Leigh Chronicle and Weekly District Advertiser Friday 18th February 1910
INQUEST AT CROFT
Mr. F. H. Jones, deputy coroner, held an inquest on Friday afternoon, at the Plough Inn, regarding the death of Edward Monoghan, of Heath Lane, Croft, whose body was found on Thursday morning in a pit on the farm occupied by Mr. James Thomason, Heath Lane.
Mr. Cawthorne was appointed foreman of the jury.
The first witness called was Jane Monoghan, widow of the deceased, who deposed that her husband was 40 years of age, and was a coachman in the employ of Mr. E. W. Sankey, Heath Farm.
EDWARD MONOGHAN, Coachman of Croft
The deceased had been in bad health for some time and had been medically attended by Dr. Sephton. He had been off his work from the 4th January till a few days ago. He had been very much troubled with pains in the head, and had remarked that if they did get better he would make an end of himself, but she did not think he was in earnest when he said that. She last saw him alive on Thursday morning, when he left to go to his work.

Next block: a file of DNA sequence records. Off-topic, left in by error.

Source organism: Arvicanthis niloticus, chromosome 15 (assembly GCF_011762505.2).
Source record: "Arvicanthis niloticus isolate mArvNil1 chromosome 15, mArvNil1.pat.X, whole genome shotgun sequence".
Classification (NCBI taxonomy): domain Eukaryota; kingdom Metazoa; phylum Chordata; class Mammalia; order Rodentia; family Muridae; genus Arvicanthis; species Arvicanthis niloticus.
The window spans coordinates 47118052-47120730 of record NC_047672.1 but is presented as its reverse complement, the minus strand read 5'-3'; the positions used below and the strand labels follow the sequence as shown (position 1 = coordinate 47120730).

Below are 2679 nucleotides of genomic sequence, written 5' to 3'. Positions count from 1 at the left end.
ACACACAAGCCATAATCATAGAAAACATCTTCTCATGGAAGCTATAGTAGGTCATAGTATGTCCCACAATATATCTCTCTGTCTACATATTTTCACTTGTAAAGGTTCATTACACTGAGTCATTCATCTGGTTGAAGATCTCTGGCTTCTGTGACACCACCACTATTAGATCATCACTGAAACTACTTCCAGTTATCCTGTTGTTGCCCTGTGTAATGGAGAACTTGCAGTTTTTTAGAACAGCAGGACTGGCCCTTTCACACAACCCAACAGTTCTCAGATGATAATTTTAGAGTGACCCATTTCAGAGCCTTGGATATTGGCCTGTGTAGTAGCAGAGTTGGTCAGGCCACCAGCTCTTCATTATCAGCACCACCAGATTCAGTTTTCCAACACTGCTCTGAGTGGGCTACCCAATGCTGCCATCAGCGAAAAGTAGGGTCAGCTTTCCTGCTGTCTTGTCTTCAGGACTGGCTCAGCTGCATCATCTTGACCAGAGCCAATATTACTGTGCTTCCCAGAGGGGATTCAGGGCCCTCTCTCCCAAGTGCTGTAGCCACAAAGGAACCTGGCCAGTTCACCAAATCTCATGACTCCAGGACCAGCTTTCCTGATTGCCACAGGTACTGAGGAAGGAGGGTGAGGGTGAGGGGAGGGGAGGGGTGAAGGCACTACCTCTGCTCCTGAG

John Ingham, employed by Mr. J. Thomason, farmer, said about eight o’clock on Thursday morning he saw the body lying face downwards in a pit close to the farm buildings. He informed his master. F. C. Butler, who was sent for, was quickly on the spot, and the body was at once recovered, but life was found to be extinct.
The jury returned a verdict of ‘Suicide while in an unsound state of mind.’ The funeral took place on Sunday afternoon at St. Lewis R.C Church. In addition to the relatives etc., the fellow workmen of the deceased employed by Mr. E. W. Sankey preceded the body to the churchyard, and after the funeral ceremony placed upon the grave a costly artificial wreath bearing the following inscription: “A token of respect from his employer and fellow workmen at Heath Farm, Croft.” Mrs. Monoghan is left with seven young children.
A sad story indeed. I visited St. Lewis Church to photograph the grave but I was unable to locate it. Sadly, as with all older graves, there are some which are sunken and/or have fallen.
Cheyvonne Bower is a local historian with a passion for the past. A member of Manchester & Lancashire Family History Society and The Society for One-Place Studies.